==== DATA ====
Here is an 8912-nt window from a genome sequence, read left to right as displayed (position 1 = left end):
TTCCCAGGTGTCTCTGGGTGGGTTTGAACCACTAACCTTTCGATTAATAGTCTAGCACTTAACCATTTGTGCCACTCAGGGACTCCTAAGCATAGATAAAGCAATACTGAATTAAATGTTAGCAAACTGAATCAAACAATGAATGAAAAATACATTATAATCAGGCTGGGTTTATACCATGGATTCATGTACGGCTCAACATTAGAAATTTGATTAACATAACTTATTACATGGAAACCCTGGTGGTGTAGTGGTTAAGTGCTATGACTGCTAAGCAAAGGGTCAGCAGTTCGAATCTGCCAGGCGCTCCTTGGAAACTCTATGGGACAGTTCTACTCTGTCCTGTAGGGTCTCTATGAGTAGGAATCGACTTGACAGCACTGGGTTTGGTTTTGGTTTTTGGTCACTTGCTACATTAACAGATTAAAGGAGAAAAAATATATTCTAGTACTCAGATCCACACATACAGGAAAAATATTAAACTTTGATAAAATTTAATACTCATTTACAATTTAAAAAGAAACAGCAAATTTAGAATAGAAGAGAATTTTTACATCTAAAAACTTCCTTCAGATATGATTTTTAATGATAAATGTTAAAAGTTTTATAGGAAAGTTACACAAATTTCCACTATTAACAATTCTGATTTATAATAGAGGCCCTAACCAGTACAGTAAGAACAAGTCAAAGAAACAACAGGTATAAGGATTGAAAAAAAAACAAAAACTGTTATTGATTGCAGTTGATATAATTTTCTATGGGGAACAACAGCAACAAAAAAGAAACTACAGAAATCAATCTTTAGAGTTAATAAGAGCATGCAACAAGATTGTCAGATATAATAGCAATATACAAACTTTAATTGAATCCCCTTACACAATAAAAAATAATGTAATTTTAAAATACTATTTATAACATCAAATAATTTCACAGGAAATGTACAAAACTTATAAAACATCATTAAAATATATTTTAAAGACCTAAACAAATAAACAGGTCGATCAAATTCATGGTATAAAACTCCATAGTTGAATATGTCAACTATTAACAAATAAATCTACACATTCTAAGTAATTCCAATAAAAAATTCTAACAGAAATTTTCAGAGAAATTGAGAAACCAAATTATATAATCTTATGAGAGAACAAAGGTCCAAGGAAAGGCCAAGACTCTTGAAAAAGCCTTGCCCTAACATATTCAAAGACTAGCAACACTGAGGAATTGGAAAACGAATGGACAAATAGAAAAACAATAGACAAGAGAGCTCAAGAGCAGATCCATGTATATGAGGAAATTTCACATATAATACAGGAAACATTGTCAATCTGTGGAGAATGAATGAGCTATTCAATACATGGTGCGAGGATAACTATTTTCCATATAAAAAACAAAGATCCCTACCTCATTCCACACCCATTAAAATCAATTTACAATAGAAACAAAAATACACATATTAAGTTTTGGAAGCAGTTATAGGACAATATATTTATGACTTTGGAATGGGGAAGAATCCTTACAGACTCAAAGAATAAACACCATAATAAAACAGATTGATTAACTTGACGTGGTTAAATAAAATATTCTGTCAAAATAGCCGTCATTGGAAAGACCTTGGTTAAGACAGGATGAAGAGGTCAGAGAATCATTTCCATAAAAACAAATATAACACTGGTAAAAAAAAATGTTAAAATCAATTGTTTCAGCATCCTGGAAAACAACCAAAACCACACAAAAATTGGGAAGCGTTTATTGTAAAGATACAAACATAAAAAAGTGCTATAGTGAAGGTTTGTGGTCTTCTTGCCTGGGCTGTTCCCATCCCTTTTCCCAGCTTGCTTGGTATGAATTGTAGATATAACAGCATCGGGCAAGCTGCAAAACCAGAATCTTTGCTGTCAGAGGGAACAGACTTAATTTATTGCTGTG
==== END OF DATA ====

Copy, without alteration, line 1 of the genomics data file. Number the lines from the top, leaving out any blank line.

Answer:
Here is an 8912-nt window from a genome sequence, read left to right as displayed (position 1 = left end):